Are you a beneficiary of a deceased loved one’s estate? Has someone else been named as trustee, executor, or personal representative? That person has a fiduciary duty to you and any other beneficiaries to manage and distribute the estate with loyalty, care, and impartiality. If he or she has been careless or acted with partiality or self-interest, you may be the victim of breach of fiduciary duty, and you may need the counsel of a probate litigation lawyer.
What Constitutes Breach of Fiduciary Duty?
Trustees, executors, and personal representatives are fiduciaries who are bound under the strictest requirement of the law to act honorably, honestly, transparently, and in good faith at all times in managing and distributing an estate. When they fail to do so, their actions can have a negative impact on the estate and the beneficiaries. This amounts to a breach of fiduciary duty.
Fiduciaries can breach their duty in many different ways. Examples include:
- Taking no action regarding the estate
- Noncompliance with laws regarding state administration
- Failing to keep a clear record of all financial activities
- Co-mingling estate and personal finances
- Failing to respond to requests for information from beneficiaries
- Misappropriating money or assets from the estate for personal use
- Failing to pay taxes, provide insurance, and otherwise safeguard the estate’s non-cash assets
- Giving preferential treatment to some beneficiaries over others
- Acting with self-interest and disregarding the interests of the other beneficiaries
- Failing to distribute the estate according to the exact wishes of the deceased
Breach of Fiduciary Duty When Family Members Are Named As Executor or Trustee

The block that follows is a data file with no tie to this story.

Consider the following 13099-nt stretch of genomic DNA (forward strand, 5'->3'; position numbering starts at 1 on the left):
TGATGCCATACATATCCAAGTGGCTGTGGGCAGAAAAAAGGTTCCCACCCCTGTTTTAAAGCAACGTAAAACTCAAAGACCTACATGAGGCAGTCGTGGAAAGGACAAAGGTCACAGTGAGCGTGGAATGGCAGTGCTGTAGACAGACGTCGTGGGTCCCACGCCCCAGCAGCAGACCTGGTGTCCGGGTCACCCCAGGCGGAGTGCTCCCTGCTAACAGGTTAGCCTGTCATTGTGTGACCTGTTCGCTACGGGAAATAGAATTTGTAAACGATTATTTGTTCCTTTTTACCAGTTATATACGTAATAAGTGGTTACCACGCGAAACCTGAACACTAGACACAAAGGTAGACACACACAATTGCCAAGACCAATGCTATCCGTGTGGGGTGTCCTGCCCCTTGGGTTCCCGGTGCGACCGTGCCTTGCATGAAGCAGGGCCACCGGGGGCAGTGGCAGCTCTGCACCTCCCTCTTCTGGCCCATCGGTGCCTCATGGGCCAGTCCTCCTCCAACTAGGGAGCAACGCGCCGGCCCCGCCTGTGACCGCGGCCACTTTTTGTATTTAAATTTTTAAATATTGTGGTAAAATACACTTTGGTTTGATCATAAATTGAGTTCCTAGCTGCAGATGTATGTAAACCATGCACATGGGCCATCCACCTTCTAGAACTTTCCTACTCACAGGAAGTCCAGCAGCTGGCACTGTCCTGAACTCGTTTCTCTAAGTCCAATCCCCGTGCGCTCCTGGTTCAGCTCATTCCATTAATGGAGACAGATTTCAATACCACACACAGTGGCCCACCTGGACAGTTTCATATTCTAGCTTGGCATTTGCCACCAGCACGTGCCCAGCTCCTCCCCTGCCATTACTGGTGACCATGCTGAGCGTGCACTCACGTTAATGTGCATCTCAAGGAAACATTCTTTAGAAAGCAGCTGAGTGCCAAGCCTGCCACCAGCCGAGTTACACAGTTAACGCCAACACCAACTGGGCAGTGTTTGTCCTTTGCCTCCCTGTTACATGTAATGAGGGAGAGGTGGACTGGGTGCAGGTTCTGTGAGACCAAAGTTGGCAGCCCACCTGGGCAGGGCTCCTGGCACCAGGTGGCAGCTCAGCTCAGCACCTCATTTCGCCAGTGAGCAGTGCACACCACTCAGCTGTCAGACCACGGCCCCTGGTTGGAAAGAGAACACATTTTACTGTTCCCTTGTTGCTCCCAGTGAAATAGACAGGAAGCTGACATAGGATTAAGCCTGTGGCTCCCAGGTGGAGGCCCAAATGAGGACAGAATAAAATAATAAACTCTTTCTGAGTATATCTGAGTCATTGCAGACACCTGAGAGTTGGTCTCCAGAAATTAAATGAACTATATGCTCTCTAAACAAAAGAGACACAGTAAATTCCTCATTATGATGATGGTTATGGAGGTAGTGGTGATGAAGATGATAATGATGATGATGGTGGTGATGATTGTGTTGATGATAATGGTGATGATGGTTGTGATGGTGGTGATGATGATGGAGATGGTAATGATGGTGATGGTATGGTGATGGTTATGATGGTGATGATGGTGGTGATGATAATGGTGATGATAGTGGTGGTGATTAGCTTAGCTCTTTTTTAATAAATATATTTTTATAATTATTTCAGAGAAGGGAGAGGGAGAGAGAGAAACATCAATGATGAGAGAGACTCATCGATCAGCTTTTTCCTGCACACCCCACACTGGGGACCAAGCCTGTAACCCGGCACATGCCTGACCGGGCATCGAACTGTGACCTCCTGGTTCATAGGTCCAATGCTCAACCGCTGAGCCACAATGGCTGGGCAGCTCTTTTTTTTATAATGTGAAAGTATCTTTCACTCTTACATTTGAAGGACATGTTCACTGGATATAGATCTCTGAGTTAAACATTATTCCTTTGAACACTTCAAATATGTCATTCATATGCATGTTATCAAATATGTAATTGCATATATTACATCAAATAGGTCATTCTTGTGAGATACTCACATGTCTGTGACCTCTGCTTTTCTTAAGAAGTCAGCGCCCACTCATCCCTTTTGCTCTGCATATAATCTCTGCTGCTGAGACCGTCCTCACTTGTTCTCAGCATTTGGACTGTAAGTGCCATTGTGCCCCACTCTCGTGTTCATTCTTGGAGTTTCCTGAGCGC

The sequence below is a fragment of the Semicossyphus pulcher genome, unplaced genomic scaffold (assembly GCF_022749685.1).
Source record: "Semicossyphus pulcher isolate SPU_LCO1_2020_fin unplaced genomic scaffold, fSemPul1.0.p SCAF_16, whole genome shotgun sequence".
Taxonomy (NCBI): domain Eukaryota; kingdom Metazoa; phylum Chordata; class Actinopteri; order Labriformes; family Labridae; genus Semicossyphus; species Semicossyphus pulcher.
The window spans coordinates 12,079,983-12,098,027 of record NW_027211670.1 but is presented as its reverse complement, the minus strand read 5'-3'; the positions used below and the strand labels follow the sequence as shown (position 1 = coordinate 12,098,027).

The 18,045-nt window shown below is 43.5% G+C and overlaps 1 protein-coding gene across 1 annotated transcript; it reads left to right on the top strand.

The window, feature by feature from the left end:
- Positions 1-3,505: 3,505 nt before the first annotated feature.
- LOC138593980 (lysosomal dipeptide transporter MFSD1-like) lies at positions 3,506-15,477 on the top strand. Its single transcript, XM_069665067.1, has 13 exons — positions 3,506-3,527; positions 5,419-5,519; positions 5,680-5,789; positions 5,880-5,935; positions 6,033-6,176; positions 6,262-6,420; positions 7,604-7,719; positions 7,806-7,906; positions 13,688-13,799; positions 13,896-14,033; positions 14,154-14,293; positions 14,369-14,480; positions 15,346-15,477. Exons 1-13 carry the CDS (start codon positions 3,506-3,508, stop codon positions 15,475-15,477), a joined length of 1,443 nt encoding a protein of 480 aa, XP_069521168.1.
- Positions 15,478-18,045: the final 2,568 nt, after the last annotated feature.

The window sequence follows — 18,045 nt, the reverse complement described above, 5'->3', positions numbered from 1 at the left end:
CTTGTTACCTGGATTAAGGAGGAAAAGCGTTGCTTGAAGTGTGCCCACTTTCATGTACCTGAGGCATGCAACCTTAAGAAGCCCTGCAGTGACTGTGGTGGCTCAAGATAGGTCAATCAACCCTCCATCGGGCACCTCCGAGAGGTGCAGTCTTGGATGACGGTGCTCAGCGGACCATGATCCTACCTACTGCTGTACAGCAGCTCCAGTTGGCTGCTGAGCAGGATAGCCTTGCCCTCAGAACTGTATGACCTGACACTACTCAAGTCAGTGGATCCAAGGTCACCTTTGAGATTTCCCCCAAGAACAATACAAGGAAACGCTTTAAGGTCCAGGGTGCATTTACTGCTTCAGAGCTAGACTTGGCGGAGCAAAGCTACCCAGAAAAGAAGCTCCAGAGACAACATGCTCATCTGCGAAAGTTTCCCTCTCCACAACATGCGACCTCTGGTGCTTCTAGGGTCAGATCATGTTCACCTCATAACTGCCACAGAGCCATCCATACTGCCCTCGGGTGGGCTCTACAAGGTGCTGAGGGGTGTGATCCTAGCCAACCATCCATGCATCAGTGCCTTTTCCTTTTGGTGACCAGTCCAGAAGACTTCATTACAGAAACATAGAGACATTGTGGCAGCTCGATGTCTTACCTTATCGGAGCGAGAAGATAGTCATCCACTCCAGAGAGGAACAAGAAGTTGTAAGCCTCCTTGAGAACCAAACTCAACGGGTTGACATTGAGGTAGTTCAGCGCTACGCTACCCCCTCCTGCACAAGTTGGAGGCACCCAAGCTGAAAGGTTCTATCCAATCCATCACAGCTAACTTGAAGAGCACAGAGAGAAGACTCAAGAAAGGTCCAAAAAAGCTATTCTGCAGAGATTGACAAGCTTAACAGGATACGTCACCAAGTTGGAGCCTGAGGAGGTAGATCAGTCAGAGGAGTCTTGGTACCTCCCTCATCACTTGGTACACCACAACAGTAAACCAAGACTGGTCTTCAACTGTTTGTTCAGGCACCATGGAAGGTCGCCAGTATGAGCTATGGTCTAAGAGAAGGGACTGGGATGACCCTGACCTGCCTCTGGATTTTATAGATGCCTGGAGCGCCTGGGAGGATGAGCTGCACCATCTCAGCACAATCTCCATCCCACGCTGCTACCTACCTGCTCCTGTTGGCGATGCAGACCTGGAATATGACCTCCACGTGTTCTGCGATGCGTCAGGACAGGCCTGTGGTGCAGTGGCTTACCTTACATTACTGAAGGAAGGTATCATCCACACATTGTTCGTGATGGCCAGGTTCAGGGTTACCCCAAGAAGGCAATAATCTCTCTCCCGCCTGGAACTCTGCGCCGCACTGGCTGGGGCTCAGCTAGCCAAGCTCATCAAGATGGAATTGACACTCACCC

When parents of adult children are planning their estates, it is common practice to name one adult child as executor, personal representative, or trustee. Unfortunately, families do not always get along well with each other. Sibling rivalry and resentment can enter into the picture and the sibling who was named as fiduciary may act in self-interest or with preferential treatment toward some beneficiaries over others.
If the deceased parent set up a living trust so the property could be distributed without court supervision, the sibling who was named as trustee has the legal power to administer the estate without a judge being involved in the process. When family conflict and resentment are involved, breach of fiduciary duty sometimes occurs in this unsupervised situation.
Legal Help for Florida Victims of Breach of Fiduciary Duty
If you suspect that the executor or trustee of your loved one’s estate has breached the fiduciary duty of care, impartiality, and loyalty, it would be wise to consult with an experienced probate litigation attorney. If the fiduciary has acted against your best interests, you may have recourse under the law.
Our practice at Stern Zwelling, LLC is focused exclusively on estate planning, probates, and probate litigation. Attorney Ido Stern has extensive experience successfully handling breach of fiduciary duty and a wide range of probate disputes and probate litigation matters. Contact us to find out about your options under the law and how we can help